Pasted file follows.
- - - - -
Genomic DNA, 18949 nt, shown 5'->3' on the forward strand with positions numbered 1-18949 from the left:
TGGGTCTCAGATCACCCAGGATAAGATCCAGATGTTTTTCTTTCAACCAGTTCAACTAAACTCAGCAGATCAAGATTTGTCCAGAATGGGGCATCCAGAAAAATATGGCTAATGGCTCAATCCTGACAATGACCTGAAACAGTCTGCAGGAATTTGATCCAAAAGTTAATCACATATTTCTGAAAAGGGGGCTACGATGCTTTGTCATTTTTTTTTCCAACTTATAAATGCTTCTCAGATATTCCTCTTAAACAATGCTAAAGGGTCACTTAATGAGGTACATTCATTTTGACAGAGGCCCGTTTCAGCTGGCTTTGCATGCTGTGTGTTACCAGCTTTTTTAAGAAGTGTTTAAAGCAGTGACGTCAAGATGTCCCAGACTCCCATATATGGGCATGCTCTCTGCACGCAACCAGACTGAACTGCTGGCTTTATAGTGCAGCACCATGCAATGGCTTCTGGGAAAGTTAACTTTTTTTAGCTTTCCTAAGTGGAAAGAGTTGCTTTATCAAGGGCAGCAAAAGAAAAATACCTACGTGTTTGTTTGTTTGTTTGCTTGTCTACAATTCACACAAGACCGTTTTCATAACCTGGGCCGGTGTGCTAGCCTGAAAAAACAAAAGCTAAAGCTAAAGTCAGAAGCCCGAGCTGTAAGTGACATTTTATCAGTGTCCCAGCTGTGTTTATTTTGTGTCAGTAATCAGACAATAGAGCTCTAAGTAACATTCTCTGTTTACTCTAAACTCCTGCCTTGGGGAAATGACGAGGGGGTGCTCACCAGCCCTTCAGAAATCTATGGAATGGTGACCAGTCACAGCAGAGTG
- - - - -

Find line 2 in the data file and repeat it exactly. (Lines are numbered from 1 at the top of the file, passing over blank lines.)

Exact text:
TGGGTCTCAGATCACCCAGGATAAGATCCAGATGTTTTTCTTTCAACCAGTTCAACTAAACTCAGCAGATCAAGATTTGTCCAGAATGGGGCATCCAGAAAAATATGGCTAATGGCTCAATCCTGACAATGACCTGAAACAGTCTGCAGGAATTTGATCCAAAAGTTAATCACATATTTCTGAAAAGGGGGCTACGATGCTTTGTCATTTTTTTTTCCAACTTATAAATGCTTCTCAGATATTCCTCTTAAACAATGCTAAAGGGTCACTTAATGAGGTACATTCATTTTGACAGAGGCCCGTTTCAGCTGGCTTTGCATGCTGTGTGTTACCAGCTTTTTTAAGAAGTGTTTAAAGCAGTGACGTCAAGATGTCCCAGACTCCCATATATGGGCATGCTCTCTGCACGCAACCAGACTGAACTGCTGGCTTTATAGTGCAGCACCATGCAATGGCTTCTGGGAAAGTTAACTTTTTTTAGCTTTCCTAAGTGGAAAGAGTTGCTTTATCAAGGGCAGCAAAAGAAAAATACCTACGTGTTTGTTTGTTTGTTTGCTTGTCTACAATTCACACAAGACCGTTTTCATAACCTGGGCCGGTGTGCTAGCCTGAAAAAACAAAAGCTAAAGCTAAAGTCAGAAGCCCGAGCTGTAAGTGACATTTTATCAGTGTCCCAGCTGTGTTTATTTTGTGTCAGTAATCAGACAATAGAGCTCTAAGTAACATTCTCTGTTTACTCTAAACTCCTGCCTTGGGGAAATGACGAGGGGGTGCTCACCAGCCCTTCAGAAATCTATGGAATGGTGACCAGTCACAGCAGAGTG